During the 1980’s, NHTSA conducted five investigations into stalling in Ford vehicles. During those investigations, Ford withheld documents from NHTSA that would have shown a common cause of stalling — failure of the Thick Film Ignition (TFI) module mounted on the distributor when its temperature rises above 125 C and cuts out, causing the vehicle to stall on the highway. There are over 10 million vehicles still on American roads today that suffer from the same readily-correctable design defect that can cause the engine to stop abruptly and unexpectedly, at any time and at any speed, leaving the driver without power-assisted steering or brakes and the vehicle disabled. Vehicles with the distributor mounted TFI module have a 9% higher fatal crash rate than those with a different module system.
Ford Motor Company has known about this problem since it began, yet concealed it from consumers and government regulators for well over a decade. Just as in Firestone tires on Ford Explorers, a prime instrument in Ford’s cover up was secrecy agreements in product liability lawsuits. Over 900 product liability lawsuits have been filed against Ford on these vehicles with protective orders and confidential settlement agreements entered in many.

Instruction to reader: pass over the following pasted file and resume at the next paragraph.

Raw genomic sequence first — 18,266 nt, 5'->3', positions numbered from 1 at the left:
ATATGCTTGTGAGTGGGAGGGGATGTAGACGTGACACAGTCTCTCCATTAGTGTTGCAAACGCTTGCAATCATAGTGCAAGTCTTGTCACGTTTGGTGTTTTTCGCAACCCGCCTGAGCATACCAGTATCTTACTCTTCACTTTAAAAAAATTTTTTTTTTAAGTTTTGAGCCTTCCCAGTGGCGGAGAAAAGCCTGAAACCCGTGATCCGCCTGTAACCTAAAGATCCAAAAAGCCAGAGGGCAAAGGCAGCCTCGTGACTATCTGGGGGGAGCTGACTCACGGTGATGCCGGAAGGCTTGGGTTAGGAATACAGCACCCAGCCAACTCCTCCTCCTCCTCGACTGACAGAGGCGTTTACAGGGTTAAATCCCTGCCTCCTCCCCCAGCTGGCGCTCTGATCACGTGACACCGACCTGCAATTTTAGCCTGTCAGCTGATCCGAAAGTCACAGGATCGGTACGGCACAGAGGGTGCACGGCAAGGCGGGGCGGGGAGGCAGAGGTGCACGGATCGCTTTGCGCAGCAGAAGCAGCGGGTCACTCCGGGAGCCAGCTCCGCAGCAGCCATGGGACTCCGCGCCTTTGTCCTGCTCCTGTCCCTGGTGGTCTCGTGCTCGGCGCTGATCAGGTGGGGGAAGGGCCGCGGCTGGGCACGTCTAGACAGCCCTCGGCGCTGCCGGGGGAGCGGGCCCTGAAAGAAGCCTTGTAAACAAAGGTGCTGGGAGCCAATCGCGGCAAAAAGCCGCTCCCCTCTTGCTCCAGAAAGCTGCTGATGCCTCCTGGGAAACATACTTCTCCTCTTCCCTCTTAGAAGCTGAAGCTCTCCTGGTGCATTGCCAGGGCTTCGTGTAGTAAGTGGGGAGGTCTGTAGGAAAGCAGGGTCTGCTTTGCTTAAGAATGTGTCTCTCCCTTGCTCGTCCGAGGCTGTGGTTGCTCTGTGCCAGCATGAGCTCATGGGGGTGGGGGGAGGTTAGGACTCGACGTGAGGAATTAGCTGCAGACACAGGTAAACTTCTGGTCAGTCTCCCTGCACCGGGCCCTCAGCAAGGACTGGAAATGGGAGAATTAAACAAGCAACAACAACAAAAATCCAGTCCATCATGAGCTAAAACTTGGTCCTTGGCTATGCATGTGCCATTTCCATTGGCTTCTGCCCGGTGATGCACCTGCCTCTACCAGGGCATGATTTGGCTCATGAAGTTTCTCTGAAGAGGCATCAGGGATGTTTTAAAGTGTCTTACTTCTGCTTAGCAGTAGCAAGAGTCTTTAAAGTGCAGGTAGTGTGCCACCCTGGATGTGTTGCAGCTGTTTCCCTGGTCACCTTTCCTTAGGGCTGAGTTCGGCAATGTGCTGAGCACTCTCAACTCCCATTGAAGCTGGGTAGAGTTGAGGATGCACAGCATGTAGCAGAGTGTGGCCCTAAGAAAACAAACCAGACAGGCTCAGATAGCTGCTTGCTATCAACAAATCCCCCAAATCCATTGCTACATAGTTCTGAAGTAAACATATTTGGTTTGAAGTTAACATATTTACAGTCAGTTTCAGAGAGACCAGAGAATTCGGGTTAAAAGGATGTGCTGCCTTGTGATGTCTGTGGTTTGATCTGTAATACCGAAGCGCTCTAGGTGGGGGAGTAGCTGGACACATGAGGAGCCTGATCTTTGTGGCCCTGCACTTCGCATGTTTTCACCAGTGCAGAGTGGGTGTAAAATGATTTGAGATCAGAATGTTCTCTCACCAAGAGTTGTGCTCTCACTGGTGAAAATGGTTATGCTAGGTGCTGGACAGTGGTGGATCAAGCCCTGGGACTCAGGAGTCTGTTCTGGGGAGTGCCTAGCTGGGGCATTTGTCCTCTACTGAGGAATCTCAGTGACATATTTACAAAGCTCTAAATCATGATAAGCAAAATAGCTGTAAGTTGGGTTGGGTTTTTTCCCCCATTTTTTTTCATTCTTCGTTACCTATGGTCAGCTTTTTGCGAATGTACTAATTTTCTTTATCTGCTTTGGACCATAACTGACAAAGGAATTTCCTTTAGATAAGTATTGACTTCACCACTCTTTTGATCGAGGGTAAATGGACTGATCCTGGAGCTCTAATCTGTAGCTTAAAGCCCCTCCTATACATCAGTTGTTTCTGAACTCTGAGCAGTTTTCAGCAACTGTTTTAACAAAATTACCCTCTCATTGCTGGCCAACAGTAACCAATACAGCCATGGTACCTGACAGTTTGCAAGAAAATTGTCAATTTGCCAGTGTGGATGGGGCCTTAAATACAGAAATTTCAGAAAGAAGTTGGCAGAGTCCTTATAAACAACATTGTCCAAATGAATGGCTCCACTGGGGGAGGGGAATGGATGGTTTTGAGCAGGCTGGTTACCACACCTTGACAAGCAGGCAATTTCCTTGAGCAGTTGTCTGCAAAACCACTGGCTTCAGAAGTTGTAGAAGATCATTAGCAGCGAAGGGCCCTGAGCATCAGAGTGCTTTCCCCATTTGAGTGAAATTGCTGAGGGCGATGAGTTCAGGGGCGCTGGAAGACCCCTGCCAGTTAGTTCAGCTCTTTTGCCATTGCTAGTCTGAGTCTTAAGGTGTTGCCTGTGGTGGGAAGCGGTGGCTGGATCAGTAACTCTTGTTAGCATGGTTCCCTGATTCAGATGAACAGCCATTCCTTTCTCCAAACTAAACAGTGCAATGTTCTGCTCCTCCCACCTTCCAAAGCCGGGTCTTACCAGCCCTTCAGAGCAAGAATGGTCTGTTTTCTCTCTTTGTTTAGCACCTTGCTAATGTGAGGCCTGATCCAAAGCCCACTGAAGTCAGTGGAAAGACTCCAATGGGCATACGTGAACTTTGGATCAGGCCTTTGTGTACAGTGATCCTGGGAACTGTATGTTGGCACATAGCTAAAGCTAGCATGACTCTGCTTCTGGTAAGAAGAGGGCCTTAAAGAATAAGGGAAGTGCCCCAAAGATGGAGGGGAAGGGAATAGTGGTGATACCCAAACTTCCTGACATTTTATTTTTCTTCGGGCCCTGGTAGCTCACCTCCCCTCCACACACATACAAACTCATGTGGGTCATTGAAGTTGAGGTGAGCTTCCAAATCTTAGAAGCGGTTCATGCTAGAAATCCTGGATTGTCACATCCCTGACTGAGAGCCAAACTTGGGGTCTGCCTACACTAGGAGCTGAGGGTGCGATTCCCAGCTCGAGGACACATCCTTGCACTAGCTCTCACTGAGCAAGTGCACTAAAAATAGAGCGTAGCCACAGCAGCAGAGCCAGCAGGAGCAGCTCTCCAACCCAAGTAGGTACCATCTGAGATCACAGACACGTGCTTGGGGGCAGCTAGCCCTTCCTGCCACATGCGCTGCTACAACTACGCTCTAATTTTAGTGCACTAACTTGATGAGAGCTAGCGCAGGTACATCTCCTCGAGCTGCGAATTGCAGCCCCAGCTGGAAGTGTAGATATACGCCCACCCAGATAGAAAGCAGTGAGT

In a landmark decision on August 29,2000, in Howard v. Ford Motor Co., (Case No. 763785-2, Alameda County Superior Court, California State Judge Michael Ballachey announced he would order the recall of 1.8 million 1983-95 Ford vehicles in California with defective ignition modules that fail and cause dangerous stalls on highways. Judge Ballachey’s ruling is the first court order of a recall in the United States outside NHTSA. In a stinging indictment of Ford Motor Co., Judge Ballachey found:
Ford withheld responsive information from NHTSA that it was obligated to provide. [p.5] It was not for Ford to decide what “safety” meant, or what levels of warranty returns obligated it to report to the EPA. Ford’s responsibility was to respond to legitimate government inquiries with appropriate information so that an independent evaluation could determine the presence or absence of a problem. [p.6] Ford failed to meet its obligations to report safety related defect information to relevant governmental agencies and, by so doing concealed vital information related to vehicle safety from the consuming public. This fraudulent concealment. . . constitutes a violation of both Civil Code sections 1770(a)(5) and (7). [p.8]